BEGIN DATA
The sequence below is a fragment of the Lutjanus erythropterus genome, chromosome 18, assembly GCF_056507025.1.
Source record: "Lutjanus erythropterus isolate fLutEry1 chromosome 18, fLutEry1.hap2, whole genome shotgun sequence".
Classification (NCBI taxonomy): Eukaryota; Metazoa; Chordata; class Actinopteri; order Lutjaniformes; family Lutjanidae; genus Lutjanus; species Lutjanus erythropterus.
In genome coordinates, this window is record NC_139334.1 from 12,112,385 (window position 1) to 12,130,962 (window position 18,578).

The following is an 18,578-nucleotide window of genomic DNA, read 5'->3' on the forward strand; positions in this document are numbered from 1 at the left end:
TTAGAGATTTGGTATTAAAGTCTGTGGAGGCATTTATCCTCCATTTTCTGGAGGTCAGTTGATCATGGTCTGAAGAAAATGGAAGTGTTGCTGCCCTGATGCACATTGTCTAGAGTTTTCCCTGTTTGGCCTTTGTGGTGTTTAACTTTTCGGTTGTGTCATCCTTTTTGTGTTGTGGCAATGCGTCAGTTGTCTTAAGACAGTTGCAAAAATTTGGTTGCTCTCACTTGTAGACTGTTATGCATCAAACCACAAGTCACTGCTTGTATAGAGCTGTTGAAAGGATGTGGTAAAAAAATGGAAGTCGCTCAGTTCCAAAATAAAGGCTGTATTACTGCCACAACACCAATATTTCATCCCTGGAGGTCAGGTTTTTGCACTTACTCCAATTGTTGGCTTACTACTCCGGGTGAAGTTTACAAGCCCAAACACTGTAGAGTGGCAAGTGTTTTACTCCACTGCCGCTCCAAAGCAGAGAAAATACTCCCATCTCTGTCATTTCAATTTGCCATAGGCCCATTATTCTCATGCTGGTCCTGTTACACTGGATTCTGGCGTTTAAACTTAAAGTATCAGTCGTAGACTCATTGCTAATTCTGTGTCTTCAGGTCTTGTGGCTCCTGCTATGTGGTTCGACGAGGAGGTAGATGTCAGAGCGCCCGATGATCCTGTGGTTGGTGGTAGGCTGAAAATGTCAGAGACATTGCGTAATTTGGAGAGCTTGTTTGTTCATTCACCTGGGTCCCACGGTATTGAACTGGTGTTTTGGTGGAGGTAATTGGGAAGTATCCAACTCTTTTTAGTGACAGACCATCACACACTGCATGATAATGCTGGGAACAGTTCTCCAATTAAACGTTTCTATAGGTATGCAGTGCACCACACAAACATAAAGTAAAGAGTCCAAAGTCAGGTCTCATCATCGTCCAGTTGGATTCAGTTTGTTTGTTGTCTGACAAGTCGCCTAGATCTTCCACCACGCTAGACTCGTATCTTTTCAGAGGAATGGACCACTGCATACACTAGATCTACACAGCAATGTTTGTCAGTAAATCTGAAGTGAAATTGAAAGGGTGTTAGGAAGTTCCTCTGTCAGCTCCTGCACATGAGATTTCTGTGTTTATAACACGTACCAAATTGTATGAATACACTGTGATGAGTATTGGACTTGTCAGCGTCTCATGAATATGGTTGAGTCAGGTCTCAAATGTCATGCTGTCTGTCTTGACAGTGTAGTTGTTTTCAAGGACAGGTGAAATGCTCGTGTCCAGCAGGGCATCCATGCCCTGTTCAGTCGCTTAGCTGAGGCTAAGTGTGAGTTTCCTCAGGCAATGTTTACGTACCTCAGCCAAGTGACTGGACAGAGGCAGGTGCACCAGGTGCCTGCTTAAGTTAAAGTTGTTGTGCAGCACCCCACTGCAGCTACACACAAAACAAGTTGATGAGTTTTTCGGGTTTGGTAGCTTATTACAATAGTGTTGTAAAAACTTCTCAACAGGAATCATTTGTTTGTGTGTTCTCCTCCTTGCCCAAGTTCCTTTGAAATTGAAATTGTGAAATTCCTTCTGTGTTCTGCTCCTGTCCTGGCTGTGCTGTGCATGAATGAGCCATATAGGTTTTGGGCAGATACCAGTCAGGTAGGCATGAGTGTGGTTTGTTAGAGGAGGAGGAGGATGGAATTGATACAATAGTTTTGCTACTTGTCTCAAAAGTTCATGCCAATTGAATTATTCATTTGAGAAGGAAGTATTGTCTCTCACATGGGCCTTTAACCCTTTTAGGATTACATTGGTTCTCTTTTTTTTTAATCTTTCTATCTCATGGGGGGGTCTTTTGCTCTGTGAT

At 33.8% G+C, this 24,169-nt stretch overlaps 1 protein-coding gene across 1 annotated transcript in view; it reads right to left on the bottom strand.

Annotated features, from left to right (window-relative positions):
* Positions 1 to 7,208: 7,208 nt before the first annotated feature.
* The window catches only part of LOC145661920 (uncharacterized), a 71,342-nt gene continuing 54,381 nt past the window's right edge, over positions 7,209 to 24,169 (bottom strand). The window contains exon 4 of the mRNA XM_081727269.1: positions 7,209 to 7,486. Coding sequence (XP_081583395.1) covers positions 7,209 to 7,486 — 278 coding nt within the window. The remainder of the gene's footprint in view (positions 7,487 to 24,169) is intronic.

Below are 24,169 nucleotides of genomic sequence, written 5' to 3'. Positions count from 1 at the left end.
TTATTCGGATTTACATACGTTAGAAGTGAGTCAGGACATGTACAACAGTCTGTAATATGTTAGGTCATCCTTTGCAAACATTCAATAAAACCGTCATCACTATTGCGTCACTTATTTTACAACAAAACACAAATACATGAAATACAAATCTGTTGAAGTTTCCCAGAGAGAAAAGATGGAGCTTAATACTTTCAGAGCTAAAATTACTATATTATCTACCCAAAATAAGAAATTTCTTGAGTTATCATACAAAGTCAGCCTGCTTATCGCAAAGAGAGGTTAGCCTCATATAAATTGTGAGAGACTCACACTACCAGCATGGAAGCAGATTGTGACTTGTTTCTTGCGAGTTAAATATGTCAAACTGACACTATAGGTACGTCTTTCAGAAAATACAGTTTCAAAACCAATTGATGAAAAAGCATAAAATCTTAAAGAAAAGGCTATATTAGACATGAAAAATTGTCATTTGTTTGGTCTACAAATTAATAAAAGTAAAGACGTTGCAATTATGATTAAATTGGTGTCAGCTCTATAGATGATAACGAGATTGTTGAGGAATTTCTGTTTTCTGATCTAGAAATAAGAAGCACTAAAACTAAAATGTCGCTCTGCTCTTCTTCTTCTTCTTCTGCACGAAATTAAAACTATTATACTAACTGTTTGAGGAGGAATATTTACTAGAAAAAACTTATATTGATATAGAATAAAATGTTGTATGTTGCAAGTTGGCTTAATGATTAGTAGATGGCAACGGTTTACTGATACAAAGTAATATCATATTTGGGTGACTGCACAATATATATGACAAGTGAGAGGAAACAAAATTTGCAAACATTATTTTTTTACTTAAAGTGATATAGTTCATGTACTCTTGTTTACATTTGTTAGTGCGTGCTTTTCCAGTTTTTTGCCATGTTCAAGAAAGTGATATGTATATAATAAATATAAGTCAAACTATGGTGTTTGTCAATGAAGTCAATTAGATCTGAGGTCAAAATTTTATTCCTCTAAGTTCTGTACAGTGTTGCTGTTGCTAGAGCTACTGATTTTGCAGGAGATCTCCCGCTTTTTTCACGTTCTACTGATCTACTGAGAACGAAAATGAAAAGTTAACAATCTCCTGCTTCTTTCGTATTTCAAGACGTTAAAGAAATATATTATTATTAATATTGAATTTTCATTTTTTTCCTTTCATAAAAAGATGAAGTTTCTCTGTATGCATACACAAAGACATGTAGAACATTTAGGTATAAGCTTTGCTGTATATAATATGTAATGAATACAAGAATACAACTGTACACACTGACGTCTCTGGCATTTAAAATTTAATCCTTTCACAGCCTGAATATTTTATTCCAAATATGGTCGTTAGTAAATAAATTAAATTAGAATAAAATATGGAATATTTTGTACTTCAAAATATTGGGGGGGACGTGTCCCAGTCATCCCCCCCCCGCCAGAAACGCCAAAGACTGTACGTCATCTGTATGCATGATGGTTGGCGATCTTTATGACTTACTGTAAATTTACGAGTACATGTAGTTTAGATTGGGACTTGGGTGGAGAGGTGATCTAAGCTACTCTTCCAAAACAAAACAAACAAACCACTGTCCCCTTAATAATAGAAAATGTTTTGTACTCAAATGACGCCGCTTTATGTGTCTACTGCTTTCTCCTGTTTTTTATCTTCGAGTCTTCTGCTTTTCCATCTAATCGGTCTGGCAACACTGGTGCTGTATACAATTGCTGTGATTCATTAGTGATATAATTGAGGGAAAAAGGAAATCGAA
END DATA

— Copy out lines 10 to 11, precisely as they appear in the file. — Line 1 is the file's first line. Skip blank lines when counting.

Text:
* The window catches only part of LOC145661920 (uncharacterized), a 71,342-nt gene continuing 54,381 nt past the window's right edge, over positions 7,209 to 24,169 (bottom strand). The window contains exon 4 of the mRNA XM_081727269.1: positions 7,209 to 7,486. Coding sequence (XP_081583395.1) covers positions 7,209 to 7,486 — 278 coding nt within the window. The remainder of the gene's footprint in view (positions 7,487 to 24,169) is intronic.

Below are 24,169 nucleotides of genomic sequence, written 5' to 3'. Positions count from 1 at the left end.